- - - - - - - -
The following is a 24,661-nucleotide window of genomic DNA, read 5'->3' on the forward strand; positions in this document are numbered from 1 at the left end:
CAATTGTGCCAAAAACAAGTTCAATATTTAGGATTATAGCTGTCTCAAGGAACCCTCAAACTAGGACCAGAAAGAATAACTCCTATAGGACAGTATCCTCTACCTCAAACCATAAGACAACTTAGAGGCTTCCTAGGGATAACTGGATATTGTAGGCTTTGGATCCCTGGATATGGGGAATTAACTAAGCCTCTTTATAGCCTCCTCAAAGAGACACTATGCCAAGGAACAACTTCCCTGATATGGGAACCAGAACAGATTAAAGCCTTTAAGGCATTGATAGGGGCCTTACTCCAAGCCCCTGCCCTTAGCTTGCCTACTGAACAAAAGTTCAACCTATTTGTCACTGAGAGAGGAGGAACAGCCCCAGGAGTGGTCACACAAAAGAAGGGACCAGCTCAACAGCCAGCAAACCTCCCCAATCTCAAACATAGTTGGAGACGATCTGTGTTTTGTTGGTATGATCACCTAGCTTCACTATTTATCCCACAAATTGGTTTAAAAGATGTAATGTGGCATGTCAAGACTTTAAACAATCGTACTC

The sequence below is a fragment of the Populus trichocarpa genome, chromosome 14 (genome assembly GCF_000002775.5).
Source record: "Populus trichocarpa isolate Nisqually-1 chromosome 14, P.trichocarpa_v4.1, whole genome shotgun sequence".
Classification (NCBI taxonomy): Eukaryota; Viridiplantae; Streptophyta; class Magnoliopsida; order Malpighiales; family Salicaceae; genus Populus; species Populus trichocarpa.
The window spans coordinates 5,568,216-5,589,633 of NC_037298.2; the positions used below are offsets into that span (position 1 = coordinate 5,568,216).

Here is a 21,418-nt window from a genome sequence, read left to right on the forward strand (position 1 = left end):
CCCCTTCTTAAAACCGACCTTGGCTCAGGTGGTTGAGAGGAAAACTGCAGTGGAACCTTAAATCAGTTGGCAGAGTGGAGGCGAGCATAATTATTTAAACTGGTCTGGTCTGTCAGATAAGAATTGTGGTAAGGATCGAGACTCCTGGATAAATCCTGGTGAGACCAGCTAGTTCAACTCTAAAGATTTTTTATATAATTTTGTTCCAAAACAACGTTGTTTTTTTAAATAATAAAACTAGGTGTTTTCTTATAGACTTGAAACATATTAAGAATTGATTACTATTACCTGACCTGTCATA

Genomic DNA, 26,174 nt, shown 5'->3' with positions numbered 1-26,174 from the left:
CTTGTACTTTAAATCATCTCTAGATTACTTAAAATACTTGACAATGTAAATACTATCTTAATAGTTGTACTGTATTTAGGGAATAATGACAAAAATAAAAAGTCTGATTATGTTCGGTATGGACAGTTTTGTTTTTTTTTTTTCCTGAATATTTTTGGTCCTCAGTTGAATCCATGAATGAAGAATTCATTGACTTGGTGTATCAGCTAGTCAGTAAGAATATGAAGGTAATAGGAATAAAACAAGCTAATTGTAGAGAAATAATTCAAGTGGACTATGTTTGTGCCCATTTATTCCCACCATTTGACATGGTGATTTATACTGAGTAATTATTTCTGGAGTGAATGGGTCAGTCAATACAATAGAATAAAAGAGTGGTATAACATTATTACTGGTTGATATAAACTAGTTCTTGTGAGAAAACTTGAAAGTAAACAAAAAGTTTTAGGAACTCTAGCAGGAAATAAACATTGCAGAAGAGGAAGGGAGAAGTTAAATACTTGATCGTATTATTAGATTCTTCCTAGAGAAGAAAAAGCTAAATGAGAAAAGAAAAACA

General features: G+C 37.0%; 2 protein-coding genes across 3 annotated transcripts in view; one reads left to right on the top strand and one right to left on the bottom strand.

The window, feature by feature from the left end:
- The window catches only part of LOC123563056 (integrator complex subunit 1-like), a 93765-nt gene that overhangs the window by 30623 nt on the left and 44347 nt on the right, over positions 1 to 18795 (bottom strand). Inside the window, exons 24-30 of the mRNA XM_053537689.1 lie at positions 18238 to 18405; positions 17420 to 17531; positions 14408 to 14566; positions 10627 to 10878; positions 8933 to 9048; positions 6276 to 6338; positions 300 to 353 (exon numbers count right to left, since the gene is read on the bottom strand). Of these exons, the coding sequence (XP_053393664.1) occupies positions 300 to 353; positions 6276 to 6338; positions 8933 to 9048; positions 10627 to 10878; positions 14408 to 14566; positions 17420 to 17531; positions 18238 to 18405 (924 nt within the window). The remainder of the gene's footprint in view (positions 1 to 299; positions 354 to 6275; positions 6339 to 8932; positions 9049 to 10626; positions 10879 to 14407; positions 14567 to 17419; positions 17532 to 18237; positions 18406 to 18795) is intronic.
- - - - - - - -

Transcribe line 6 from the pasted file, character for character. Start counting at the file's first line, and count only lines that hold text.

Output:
The window spans coordinates 5,568,216-5,589,633 of NC_037298.2; the positions used below are offsets into that span (position 1 = coordinate 5,568,216).